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Saturday, August 08 2020 @ 03:00 pm ACST

The Most Dangerous Sport In The World - AFL

General NewsThe slightly eccentric KSI is a British YouTube "influencer" and musician. He has over 21 million followers, of which 2.4 million have tuned in to his review of "AFL" football where he rates it a 9.6 out of 10 for toughness. His video clip focuses on 10 minutes worth of some of the toughest tackles and hits of recent years. The massive following of the clip has introduced the game to an even wider audience, mainly across Britain and Europe - something invaluable for the game, which is why the risque (though funny) clip is worth watching.

WARNING: This clip does contain occasional profane language, some racial overtones (though contextually relevant) and some extreme overacting...but, its worth it.

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The Most Dangerous Sport In The World - AFL | 3 comments | Create New Account
The following comments are owned by whomever posted them. This site is not responsible for what they say.
The Most Dangerous Sport In The World - AFL
Authored by: Harley Vague on Monday, May 18 2020 @ 09:33 pm ACST

Compilations such as the "Biggest hits in AFL" did a lot more harm than good in the 1980s etc. Various people have tried very hard to promote AFL as fitness through fun and get away from the bash and braun image.

The Most Dangerous Sport In The World - AFL
Authored by: Wesley Hull on Tuesday, May 19 2020 @ 06:34 am ACST

That's true, Harley. However, when you consider the combined audiences from this clip and the work of Pat McAfee in the United States, we are seeing a significant change in how our game is viewed worldwide. With this momentum there is the chance that a wider audience will follow and perhaps even play the game.

Whilst endorsing the gladiatorial warfare of the game, it does leave the game prone to negative elements impacting the game, especially at grassroots level. However, having played the game from a 10 year old to a 56 year old, I can say with absolute truth (not other's opinion) that it IS a brutal game and tackling and big hits are real - they also, like it or not, capture the imagination of audiences. They are part of the fabric of what makes the game so exciting.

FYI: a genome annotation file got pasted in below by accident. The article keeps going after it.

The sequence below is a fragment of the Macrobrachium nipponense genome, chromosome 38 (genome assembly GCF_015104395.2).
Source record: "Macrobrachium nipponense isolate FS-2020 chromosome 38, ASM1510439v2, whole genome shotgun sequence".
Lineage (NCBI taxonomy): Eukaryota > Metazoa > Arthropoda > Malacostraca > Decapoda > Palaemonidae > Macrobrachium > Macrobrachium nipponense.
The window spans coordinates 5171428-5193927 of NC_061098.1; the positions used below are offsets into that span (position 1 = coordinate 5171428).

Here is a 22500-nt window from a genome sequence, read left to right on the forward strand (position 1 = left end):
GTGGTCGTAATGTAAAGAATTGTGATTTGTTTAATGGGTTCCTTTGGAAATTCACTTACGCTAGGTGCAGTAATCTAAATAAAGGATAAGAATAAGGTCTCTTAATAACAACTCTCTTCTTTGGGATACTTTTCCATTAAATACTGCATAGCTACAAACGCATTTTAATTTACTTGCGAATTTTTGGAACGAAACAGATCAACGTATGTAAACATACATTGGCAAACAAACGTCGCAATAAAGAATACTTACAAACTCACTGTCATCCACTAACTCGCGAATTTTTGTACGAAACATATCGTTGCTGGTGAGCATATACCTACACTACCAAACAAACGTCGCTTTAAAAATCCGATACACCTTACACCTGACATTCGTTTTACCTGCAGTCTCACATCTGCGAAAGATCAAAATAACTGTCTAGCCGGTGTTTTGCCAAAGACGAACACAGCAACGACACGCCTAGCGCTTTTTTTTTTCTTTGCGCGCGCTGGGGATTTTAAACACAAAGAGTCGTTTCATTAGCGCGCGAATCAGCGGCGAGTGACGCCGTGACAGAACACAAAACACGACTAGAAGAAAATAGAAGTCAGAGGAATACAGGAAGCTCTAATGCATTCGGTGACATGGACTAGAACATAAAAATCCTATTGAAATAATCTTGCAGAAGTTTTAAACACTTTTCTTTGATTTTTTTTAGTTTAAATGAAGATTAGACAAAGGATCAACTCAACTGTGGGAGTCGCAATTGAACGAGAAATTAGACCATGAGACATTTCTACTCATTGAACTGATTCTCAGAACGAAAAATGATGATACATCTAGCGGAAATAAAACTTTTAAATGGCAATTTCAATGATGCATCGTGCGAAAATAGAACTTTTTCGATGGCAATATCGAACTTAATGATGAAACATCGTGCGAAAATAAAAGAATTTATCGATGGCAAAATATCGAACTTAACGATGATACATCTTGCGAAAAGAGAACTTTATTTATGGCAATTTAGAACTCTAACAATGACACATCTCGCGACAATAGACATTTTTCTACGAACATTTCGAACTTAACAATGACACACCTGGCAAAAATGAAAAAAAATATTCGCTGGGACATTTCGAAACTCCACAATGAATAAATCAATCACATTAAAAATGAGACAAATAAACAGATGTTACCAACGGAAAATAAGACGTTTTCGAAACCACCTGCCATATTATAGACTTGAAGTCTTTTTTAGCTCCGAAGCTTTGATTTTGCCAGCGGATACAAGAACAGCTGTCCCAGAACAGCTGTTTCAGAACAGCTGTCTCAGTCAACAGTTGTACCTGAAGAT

In that respect it is part of the sale-ability of the game.

It is interesting when watching. It was well documented at the time that Shane Mumford's tackle was over the line, so shouldn't be endorsed - maybe that's true. Yet, was McDonald-Tipungwuti's tackle textbook/copybook? But both appear on the clip and both, in their way, show two committed players going hard.

The excitement of those tackles and bumps are exactly what capture the imagination of audiences. Like goals and marks, big hits are a part of the game, and a part that has always been a generator of comment and excitement.

To deny them is to deny one of the fundamental attractions of the game. We should be able to be excited. However, we do need to draw the line at what is in the spirit of the game and what isn't.

Some things in that clip - and the game in general - are exactly why men and women battle each other on playing fields. Other things in the clip are examples of being stupid, making poor decisions and acting outside of the rules in a deliberate way.

I'm not convinced that hiding the brutal aspects of the game is the right way to go. I do believe that we should find the line between what is legitimate impact within the laws and spirit of the game and what isn't. If I have a criticism of the clip it is that.

However, 2.4 million people see otherwise, so maybe I am wrong.

We

The Most Dangerous Sport In The World - AFL
Authored by: Harley Vague on Tuesday, May 19 2020 @ 10:49 am ACST

AFL did have some big hits in the past. They are now ILLEGAL. There is something wrong promoting the illegal side of a game. It may result in an increase in an increase in people watching AFL in an expectation of violence but it does not increase people playing Australian Football. if I remember rightly the Pat McAfee concentrated on the physical independence of a player rather than the outright roughness of the game.

I have met players from all over the world and not one of them has remarked that the "big hits" attracted them to the game. Quite the opposite. What attracts people to play Australian Football is the fast, free-flowing nature of the game with many options and little restriction. Coaches have worked hard to instil duty-of-care across the board and it's one of the reasons why women's football is so strong.

The on focus physicality will lose more players than it will gain. American Football is under immense pressure in this regard and Australian Football has the chance to be an alternative there. Both RU and RL are losing participants around the world whilst Australian Football is one of the few sports with increasing participation. Let's not jeopardise this with something that didn't work in the 1980s. and puts AFL in the class of Wrestlemania.